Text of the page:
It started with mentoring from Associate Professor Judith Shindul-Rothschild, who also was the MASNA faculty advisor.
“As a student, having a mentor who is a professor is a really big deal,” said Lopez, “especially because most of the professors at BC are researchers—they are published, they have so much behind their names.”
Shindul-Rothschild also introduced her to the Student Nurses’ Association, and she got involved in leading the group’s “breakthrough to nursing” efforts.
Soon she was organizing programs with speakers on leadership and professional etiquette, resume writing, and interviewing tips. By her senior year, Lopez was president of MASNA as well as president of the Boston chapter of the National Association of Hispanic Nurses.
“I was trained to become a networking junkie,” Lopez said. “Now I can become friends with a rock on the floor.”
Jean Reidy ’07 was a “natural born leader” who stepped up again and again, starting from her freshman year, when she was elected president of her class in the School of Nursing Senate, said Read.
While Reidy took advantage of organized service and leadership opportunities at CSON, she also forged ahead on her own when she saw a need. As a freshman, for example, she launched a fundraiser to buy scrubs so classmates could start feeling like professionals before their clinical training.
The summer between her first and second years, she worked in orientation for admitted students, helping to smooth their transition. She did it again the following summer, meeting every incoming nursing student.
“I remember coming to orientation and feeling that this is so painfully awkward, and I remember thinking I could probably help students,” she explained.
Throughout her undergraduate years, she spent four hours a week volunteering at a transitional housing facility helping people affected by HIV/AIDS.
She helped start a nursing day of service, and volunteered at the Greater Boston Food Bank. Spring breaks found her on service trips to Appalachia. Senior year, she took part in a CSON trip to Nicaragua, and served as a student leader on an Arrupe immersion program trip to El Salvador.
Reidy went on to earn master’s degrees in nursing and public health at Johns Hopkins. She now holds a newly created job at Erie Family Health Center in Chicago. There, she divides her time between providing direct care as a nurse practitioner and working as an administrator with a mostly bilingual staff serving many undocumented and poor patients, she said.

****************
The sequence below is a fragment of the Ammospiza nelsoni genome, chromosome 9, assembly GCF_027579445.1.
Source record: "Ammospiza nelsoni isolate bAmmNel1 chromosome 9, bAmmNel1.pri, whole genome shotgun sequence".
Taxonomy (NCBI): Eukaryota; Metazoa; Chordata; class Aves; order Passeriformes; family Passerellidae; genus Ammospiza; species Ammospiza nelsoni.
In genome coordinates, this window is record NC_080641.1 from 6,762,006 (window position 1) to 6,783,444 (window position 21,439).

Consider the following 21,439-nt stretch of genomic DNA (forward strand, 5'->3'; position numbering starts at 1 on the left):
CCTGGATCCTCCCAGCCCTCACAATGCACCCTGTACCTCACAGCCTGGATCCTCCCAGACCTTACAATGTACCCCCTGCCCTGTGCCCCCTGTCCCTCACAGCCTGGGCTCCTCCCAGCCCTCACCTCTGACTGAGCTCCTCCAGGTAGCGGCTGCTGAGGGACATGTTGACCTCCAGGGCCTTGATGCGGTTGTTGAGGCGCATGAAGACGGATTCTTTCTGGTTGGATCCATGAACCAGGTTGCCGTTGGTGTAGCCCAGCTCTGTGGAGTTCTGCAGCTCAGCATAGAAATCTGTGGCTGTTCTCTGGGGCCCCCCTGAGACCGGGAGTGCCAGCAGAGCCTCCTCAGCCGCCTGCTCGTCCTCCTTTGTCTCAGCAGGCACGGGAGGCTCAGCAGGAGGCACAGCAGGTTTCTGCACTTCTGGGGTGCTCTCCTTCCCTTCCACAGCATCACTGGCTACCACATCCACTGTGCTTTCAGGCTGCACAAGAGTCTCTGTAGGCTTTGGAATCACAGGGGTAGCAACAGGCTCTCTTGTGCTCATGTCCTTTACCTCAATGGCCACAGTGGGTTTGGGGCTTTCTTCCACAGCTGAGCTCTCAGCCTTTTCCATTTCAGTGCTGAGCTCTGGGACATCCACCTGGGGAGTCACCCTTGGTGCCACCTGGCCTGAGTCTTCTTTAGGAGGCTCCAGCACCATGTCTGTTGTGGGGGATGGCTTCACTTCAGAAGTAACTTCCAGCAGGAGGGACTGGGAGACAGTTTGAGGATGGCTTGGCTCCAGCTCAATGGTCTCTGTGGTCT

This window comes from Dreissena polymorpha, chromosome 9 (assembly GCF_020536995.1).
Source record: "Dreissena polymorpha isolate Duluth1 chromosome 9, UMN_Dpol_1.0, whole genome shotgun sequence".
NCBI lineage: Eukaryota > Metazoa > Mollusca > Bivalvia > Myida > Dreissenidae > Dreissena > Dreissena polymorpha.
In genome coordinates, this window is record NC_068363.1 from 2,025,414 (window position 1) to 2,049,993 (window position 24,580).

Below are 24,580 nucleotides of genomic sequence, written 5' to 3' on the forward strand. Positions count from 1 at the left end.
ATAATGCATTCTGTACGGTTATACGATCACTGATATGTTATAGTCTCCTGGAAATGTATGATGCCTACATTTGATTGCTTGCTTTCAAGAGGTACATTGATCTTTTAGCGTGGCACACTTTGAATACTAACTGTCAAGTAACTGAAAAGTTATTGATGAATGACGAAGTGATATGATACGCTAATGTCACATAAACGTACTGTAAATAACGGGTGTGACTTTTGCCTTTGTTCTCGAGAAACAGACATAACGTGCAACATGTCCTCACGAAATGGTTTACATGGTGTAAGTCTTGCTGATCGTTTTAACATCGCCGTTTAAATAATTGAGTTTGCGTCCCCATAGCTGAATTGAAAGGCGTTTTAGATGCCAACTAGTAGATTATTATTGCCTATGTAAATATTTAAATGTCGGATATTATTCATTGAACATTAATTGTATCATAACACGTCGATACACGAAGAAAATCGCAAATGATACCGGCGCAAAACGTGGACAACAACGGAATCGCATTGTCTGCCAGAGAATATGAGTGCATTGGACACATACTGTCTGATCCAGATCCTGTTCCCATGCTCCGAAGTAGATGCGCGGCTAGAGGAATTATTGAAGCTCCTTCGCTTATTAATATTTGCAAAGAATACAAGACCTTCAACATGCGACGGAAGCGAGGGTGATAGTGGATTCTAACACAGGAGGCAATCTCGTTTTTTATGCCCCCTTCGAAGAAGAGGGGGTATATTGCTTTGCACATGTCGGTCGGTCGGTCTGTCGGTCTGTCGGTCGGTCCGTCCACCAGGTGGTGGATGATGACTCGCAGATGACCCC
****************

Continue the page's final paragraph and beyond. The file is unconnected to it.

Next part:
Nine years ago, Morine Cebert ’12 landed in a Boston College dormitory after years of sharing a one-bedroom apartment in Bridgeport, Connecticut, with six others, including relatives who had recently arrived from Haiti.
She came to Boston College from a high school that graduated only half its student body. And while she had ranked at the top of her class in secondary school, she failed her first freshman quiz in anatomy.
“It was an ego blow. I didn’t know what to do,” she says.
The quiz score did not reflect the experience of a young woman who, as a child, had accompanied aunts and uncles to doctors’ appointments, acting as a translator, or a daughter who helped her mother pay her bills. Leaders of the KILN program recognized Cebert’s potential. They lined up tutoring help so she could learn how to study better. And they arranged for a small monthly stipend that would cover the costs of her stethoscope and scrubs, and allow her to eat lunch with her peers.
“That’s what equity is,’’ she said. “You bring people onto the same playing field.”
Cebert became a very busy student leader: she was president of the Black Student Forum, an orientation leader, and an outreach coordinator for AHANA (individuals of African, Hispanic, Asian, and Native American descent).
KILN grants covered the costs of attending nursing conferences, where she soon discovered the vastness of the field and her passion for research. “People are doing research to change nursing every day and changing it by adding to the literature every day.”
Her ties to CSON faculty and other professionals she met through networking led to her discovery of the Nursing Bridge to the Doctorate program at Winston-Salem State and Duke Universities. She is now set to complete her master’s degree at WSSU and apply those credits to the Ph.D. program at Duke, beginning in the fall.
Among her goals: answering the “question of why African-American women are least likely to seek treatment regardless of income.”
She still has a lot of work ahead. “My parents taught me education is everything, and they are cheering me on. That’s what will get me through this Ph.D.”